If there is a level difference between the active top sides of the semiconductor chips and the surface of the circuit carrier or the surface of the insulating layer, it is advantageous to provide transitional points made of rubber-elastic material, particularly made of an elastomer, adjacent to the semiconductor chips. In this case, these transitional points made of rubber-elastic material may be in the form of a second insulating layer. The rewiring arrangements of the rewiring layer rest on this rubber-elastic material and are routed from the active top side of the semiconductor chip to the top side of the circuit carrier or to the top side of the insulating layer, avoiding kinks. By providing such additional transitional points, a robust and reliable wiring arrangement is ensured.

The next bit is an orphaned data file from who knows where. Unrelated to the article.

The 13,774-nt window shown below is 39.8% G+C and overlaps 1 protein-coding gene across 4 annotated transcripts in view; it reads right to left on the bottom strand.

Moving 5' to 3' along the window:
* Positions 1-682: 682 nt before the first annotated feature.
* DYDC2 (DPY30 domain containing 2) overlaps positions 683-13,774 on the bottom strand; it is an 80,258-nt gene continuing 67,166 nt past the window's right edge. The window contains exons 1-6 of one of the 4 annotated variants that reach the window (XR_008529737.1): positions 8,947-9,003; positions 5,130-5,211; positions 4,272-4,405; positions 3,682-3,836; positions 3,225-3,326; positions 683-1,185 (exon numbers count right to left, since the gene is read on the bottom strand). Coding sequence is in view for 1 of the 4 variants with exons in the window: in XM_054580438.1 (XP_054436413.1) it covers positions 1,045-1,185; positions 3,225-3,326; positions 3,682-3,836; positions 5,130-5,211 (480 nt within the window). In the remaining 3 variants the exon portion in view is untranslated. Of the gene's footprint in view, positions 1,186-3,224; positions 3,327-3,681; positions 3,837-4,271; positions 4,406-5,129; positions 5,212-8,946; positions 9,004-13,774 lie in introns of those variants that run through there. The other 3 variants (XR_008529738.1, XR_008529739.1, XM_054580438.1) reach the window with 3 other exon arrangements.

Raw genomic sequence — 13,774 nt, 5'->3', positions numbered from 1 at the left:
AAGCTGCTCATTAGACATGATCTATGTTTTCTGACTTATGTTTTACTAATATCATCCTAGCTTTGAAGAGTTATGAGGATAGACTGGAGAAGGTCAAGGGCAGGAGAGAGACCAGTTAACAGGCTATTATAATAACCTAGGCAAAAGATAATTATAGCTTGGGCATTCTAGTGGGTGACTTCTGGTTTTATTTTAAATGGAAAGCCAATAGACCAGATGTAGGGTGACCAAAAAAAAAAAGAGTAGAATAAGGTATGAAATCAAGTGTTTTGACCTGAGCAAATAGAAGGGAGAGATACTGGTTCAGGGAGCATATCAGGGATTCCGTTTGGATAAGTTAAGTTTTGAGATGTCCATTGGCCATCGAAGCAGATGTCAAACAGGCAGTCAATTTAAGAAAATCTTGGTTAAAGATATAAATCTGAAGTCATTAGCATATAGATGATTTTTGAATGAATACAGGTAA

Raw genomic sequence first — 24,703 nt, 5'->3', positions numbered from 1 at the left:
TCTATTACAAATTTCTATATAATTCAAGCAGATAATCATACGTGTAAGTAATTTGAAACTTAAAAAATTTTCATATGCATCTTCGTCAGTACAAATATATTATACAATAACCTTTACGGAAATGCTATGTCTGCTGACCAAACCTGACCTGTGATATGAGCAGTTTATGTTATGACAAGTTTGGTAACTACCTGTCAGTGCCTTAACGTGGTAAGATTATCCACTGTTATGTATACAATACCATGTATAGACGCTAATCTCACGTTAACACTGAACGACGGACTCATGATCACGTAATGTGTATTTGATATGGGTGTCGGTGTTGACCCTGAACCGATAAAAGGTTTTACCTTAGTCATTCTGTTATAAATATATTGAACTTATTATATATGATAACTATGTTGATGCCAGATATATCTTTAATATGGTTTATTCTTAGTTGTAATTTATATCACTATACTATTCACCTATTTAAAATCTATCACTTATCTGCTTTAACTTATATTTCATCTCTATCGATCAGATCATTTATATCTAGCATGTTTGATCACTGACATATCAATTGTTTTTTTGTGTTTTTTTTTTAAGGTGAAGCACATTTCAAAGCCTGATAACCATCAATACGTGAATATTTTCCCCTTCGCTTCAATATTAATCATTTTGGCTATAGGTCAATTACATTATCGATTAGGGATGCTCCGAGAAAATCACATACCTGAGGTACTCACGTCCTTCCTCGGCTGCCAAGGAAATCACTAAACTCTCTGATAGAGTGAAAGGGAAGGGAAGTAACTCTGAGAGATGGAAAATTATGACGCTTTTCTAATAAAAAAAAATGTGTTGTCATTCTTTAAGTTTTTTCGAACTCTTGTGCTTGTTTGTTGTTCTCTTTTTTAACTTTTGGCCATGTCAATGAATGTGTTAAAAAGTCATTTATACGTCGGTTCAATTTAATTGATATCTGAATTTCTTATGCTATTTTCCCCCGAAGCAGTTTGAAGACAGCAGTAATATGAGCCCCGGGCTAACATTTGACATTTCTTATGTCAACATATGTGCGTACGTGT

If the layer thickness of the insulating layer (or, if two stacked insulating layers are provided, the layer thickness of the two insulating layers) is greater than or equal to the sum of the height of the semiconductor chips and the layer thickness of the adhesive layer, the wiring arrangements in the rewiring layer are essentially planar in form. This results in an even more reliable and more robust wiring arrangement which may be in the form of a thin film circuit, in particular, and multilayered.